Offline Al_Smith

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Re: Cost of cut up and removal of downed trees
« Reply #16 on: February 16, 2020, 10:46:38 AM »
Ash will stand 5-7 or more years standing dead .The roots rot then over they go .Laying on the ground it takes a long while before they rot up .In addition to the little 12" ones I lost 100 footers 3 feet in diameter .Those I have the logs saved for lumber .
Might note if the trees had any life left in them they will resprout .I have some with 12 foot sprouts taken down 7-9 years ago .Weather they ever get large enough to reseed is yet to be seen .In addition thousands of little tiny saplings  from understory trees  that once the sun hit them have grown .Where that goes also is yet to determined .

Offline alanh

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Re: Cost of cut up and removal of downed trees
« Reply #17 on: February 18, 2020, 10:12:02 AM »
My son does a good deal of cleanup projects like this, a pretty efficient process using his good size tracked skid steer with forestry mulcher along with a tree guy with a skid steer with a grapple to move the bigger logs to a staging area to be picked up, brush and smaller branches get ground where they fall. Unfortunately I don`t have the before pic but these woods were`t even walkable, this is just with the mulcher, never getting out of the cab.

 

Offline 1countryboy

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Re: Cost of cut up and removal of downed trees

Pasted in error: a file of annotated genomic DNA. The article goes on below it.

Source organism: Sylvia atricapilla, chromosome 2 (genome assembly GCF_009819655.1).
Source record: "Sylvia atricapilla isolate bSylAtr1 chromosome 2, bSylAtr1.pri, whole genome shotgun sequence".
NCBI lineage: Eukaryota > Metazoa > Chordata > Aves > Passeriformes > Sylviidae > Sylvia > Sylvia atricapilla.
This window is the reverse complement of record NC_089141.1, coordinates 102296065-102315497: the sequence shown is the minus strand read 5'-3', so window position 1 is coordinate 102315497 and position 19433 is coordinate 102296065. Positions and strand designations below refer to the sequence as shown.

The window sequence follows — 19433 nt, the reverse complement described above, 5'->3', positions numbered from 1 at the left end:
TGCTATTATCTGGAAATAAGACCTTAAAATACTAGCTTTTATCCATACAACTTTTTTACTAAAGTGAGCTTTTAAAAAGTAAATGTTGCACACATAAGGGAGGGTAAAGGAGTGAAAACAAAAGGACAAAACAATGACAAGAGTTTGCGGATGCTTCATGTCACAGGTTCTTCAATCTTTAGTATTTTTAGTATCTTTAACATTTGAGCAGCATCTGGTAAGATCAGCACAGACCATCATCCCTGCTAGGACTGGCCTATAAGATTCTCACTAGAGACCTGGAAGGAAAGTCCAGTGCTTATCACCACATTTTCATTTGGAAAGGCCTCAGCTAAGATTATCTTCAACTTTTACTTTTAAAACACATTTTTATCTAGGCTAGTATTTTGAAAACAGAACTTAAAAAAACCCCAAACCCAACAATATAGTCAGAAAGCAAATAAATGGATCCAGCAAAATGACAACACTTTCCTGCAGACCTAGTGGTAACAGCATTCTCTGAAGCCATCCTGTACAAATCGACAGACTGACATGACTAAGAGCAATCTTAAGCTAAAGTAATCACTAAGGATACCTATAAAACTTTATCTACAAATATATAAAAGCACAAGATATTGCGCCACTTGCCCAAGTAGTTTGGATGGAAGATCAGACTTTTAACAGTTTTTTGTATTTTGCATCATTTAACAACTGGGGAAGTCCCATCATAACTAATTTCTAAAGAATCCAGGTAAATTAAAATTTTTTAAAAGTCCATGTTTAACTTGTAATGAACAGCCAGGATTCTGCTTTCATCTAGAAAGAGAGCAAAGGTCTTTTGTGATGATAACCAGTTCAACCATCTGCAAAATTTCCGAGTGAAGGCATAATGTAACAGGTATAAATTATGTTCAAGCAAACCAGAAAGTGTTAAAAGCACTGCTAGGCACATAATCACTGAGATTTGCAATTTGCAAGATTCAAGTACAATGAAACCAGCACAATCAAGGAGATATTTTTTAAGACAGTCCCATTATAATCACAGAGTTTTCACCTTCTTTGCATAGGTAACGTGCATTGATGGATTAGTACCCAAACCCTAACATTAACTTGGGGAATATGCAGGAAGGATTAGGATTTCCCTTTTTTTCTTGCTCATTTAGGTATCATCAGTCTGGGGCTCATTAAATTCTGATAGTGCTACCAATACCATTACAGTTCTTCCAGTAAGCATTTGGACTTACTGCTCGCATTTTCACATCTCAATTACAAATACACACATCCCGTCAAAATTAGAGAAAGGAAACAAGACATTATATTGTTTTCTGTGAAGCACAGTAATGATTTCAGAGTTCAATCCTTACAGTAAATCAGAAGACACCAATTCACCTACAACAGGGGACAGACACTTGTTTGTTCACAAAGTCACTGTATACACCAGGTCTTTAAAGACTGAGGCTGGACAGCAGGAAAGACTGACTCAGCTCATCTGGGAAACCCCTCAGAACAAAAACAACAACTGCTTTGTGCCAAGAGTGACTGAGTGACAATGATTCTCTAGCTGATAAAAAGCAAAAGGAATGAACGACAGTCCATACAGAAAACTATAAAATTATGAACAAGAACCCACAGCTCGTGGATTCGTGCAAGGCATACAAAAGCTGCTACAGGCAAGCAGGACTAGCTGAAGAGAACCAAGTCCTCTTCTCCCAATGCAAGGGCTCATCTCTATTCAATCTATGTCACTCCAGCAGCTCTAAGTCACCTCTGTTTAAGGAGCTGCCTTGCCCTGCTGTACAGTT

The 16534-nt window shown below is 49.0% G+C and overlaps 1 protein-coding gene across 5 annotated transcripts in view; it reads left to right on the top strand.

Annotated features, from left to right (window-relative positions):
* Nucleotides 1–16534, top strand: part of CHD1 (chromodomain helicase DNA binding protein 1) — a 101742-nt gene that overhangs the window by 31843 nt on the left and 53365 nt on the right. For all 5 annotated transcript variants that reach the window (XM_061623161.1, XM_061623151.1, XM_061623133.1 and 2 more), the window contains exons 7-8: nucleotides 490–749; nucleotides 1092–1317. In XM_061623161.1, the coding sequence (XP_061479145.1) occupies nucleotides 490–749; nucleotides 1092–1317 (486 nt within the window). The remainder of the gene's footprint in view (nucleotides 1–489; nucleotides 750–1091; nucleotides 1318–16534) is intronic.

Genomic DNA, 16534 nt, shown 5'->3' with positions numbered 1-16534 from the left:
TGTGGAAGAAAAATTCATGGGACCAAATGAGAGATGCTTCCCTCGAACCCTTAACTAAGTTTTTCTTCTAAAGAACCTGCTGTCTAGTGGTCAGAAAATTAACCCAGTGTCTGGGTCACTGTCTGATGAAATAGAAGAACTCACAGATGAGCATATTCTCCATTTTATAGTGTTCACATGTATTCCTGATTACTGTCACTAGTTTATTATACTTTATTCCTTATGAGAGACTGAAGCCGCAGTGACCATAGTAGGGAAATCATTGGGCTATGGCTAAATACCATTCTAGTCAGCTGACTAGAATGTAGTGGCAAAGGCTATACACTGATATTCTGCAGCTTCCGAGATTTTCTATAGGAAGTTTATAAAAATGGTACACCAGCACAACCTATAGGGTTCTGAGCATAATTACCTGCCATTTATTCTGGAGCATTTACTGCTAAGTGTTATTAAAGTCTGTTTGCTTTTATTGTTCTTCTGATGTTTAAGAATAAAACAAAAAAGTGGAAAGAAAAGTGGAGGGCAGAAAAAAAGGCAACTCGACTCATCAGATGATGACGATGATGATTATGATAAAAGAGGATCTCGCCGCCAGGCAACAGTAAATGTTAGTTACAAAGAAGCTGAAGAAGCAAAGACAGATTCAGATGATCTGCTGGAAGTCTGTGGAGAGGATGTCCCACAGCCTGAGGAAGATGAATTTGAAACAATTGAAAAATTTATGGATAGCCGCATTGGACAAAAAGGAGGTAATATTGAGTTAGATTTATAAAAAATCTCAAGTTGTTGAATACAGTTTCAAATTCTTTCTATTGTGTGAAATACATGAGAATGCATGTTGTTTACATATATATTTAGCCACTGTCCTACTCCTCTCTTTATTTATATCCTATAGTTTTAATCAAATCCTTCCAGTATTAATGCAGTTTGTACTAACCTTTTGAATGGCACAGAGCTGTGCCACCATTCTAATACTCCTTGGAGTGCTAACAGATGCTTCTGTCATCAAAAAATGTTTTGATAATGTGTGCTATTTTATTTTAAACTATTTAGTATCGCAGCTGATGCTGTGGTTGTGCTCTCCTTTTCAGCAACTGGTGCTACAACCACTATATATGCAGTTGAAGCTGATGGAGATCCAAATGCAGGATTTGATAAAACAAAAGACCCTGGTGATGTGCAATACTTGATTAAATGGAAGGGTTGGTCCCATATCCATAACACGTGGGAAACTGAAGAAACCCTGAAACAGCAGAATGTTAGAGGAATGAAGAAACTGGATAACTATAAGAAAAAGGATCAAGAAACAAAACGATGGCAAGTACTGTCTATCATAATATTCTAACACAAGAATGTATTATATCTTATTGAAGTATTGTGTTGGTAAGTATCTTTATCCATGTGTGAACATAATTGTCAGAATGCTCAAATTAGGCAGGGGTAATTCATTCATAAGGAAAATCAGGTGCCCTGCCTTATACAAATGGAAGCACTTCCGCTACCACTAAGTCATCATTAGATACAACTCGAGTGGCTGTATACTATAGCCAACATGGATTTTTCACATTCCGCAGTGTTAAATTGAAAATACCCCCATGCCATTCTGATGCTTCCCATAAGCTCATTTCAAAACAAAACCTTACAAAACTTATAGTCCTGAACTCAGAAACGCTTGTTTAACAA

« Reply #18 on: February 18, 2020, 12:27:30 PM »
Welcome to the group.   You do need to fill out the profile so we know where u are and specifically, where in Ohio.  Western Ohio vs SE Ohio are vastly different.   No quarantines any more county to county in Ohio.  The ash bore has killed all of them.  Very sad situation.   Take a drive up or down U.S 30 or I71 and view all the dead trees (ash).  Do NOT go into your little 4 ac. and start to down standing ash.  The bore has been here (depending on your county) for 15 years.  Clean up the fallen ones and wait for others to fall.  

 I logged out huge ash just before that happened and was a good market.  Now standing ash are very dangerous.  Check out where they snap.   Up in middle of the tree.   They will kill u.  My timber buyers stay away from those.  Do you have a wood stove or outdoor furnace?  Do you have friends that burn firewood?  The ash is losing btu s.  Suitable for burning, but not nearly as good as it once was. Ash was burnable green or dried.  

You should have a forester for your area.....Probably covers 6-8 counties.  Mine is based in the Mohican State park and covers Ashland, Wayne, Huron, etc etc.   Google and you can find yours.   You can private message me on here and I will share with more or on here.